GLAAD has recently took to social media to condemn Dave Chappelle’s The Closer, the renowned comedian’s new Netflix special, on the grounds that they believe a specific segment of his performance is offensive towards the transgender community.
Pointing to a review of the special published by NPR titled “For Dave Chappelle, punchlines are dares. His new special, ‘The Closer,’ goes too far,” in which NPR television critic Eric Deggans made the outrageous and uneducated claim that “Chappelle is using white privilege to excuse his own homophobia and transphobia,” – whilst simultaneously failing to understand that comedy does not need to conform to his own personal woke standards nor be objective – GLAAD claimed on October 6th that “Dave Chappelle’s brand has become synonymous with ridiculing trans people and other marginalized communities.”
“Negative reviews and viewers loudly condemning his latest special is a message to the industry that audiences don’t support platforming anti-LGBTQ diatribes. We agree,” asserted the woke organisation that proclaims itself as “a dynamic media force that tackles tough issues to shape the narrative and provoke dialogue that leads to cultural change.”
However, GLAAD is fairly wrong about Chappelle’s new special being negatively reviewed and condemned. According to review aggregator site RottenTomatoes, as of this writing, The Closer has an audience score of 96%.
If there’s any outrage, it’s clearly being blown out of proportion by woke entertainment media outlets and organisations who are looking for a reason to be offended by Chappelle and other such comedians who refuse to bend the knee to the woke mob.
In particular, Deggans and GLAAD are speaking in reference to The Closer’s focus on jokes regarding the ‘alphabet people’ – Chappelle’s own personal way of referring to the LGBTQ+ community – because they successfully managed to hurt their own causes and sensibilities.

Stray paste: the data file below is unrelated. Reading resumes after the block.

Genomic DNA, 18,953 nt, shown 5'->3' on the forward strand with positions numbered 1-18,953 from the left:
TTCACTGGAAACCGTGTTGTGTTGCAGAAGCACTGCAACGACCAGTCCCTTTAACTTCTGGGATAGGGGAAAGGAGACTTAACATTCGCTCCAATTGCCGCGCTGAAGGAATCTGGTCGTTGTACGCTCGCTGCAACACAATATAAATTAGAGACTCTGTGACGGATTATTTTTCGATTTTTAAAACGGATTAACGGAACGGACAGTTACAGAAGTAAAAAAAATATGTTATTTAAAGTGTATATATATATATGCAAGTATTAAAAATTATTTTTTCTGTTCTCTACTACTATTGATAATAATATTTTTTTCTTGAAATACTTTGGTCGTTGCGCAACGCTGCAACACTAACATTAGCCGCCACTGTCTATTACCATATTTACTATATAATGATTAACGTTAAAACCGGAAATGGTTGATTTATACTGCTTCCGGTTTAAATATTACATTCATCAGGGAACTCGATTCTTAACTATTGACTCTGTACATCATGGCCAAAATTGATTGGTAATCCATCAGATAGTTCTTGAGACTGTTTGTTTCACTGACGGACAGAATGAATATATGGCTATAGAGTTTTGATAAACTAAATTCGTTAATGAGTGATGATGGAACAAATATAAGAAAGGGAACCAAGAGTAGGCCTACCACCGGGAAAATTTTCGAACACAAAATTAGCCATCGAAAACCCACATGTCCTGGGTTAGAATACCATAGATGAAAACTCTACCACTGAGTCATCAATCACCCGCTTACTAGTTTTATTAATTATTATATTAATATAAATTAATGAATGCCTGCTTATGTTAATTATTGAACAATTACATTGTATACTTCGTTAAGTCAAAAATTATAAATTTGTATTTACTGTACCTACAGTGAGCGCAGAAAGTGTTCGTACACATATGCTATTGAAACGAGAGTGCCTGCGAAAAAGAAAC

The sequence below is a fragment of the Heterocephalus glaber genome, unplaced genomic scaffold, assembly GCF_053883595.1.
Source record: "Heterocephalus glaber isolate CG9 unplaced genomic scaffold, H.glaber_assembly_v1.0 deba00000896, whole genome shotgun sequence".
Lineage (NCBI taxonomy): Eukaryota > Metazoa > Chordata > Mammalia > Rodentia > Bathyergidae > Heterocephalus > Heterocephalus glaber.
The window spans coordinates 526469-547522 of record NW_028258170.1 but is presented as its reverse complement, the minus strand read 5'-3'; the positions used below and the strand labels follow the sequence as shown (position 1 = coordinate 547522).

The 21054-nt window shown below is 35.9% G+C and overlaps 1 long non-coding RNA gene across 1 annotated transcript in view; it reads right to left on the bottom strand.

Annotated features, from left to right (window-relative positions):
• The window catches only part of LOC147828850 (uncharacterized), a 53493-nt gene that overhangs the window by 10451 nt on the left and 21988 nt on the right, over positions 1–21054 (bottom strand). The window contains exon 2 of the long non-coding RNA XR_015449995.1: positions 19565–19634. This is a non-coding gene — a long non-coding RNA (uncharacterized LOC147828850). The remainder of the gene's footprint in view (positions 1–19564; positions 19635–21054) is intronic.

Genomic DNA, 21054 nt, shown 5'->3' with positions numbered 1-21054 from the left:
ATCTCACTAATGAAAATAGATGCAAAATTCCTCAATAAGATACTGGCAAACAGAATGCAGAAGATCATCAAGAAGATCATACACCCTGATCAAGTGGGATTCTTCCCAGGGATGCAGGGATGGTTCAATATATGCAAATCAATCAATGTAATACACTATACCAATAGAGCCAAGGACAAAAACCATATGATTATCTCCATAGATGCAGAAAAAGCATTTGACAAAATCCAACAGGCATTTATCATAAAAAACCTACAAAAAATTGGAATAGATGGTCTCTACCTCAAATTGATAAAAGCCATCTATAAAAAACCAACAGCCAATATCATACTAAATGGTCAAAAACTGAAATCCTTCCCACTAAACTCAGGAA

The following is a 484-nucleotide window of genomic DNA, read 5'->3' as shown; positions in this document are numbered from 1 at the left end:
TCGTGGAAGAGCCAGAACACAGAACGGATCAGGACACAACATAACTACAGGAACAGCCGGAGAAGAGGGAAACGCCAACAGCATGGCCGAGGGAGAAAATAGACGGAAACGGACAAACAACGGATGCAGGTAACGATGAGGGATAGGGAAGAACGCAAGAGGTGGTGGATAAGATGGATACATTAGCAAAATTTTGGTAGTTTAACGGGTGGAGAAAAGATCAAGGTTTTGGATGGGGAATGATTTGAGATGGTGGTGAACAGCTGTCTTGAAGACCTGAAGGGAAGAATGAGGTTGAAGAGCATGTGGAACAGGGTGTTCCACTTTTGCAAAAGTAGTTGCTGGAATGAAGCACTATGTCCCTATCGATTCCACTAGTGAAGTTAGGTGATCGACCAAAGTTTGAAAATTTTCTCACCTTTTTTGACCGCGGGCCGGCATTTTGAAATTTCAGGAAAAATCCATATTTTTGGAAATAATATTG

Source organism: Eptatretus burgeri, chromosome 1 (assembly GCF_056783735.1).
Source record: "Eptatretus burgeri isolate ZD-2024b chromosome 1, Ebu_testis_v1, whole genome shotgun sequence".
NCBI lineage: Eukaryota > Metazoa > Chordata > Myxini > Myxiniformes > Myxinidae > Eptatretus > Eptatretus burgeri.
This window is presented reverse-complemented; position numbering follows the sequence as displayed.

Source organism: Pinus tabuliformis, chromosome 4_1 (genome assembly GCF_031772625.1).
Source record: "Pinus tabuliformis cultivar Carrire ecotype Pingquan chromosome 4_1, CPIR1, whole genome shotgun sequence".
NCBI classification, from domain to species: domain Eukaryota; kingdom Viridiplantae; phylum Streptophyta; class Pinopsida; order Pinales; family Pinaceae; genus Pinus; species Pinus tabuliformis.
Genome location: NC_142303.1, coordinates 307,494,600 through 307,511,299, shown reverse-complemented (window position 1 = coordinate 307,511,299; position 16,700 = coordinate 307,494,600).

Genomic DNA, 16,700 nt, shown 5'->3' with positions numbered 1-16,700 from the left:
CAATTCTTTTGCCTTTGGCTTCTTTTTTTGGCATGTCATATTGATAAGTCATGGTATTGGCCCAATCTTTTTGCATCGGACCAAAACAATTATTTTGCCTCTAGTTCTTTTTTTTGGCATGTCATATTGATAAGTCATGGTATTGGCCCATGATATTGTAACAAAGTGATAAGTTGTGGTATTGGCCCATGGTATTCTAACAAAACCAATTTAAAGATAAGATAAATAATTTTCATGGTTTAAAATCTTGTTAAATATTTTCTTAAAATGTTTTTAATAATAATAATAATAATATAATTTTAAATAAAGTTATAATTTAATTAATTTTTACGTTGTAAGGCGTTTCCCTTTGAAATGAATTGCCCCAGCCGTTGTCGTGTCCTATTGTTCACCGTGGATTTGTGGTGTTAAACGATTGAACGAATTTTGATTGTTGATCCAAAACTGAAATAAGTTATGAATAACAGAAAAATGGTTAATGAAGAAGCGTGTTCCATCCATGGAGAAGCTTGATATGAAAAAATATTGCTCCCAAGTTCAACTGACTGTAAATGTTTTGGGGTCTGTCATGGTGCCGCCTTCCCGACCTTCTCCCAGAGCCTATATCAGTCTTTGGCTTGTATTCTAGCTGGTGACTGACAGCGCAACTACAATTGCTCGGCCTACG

Near the end of his stand-up routine, the comedian told a heartfelt story involving late transgender comedian Daphne Dorman, who committed suicide a few days after Chappelle was targeted by the LGBTQ community for his Stick & Stones special.
“When Sticks & Stones came out, a lot of people in the trans community were furious with me and apparently they dragged me on Twitter,” recalled the comedian, adding, “I don’t give a f—k ’cause Twitter is not a real place.”
He continued, “And the hardest thing for a person to do is go against their tribe if they disagree with their tribe, but Daphne did that for me. She wrote a tweet that was very beautiful and what she said was, and it is almost exactly what she said. She said, ‘punching down on someone requires you to think less of them and I know [Chappelle] and he doesn’t. He doesn’t punch up, he doesn’t punch down, he punches lines, and he is a master at his craft.'”
“Beautiful tweet, beautiful friend, it took a lot of heart to defend me like that. And when she did that, the trans community dragged that b—h all over Twitter. For days they was going in on her, and she was holding her own ’cause she’s funny. But six days after that wonderful night I described to you, my friend Daphne killed herself,” Chappelle concluded, before noting, “Oh yeah, this is a true story, my heart was broken.”
Chappelle recalled Dorman’s tweet almost verbatim. In 2019, following the release of Sticks & Stones, the transgender comedian wrote, “Punching down requires you to consider yourself superior to another group. @DaveChappelle doesn’t consider himself better than me in any way. He isn’t punching up or punching down. He’s punching lines. That’s his job and he’s a master of his craft. ”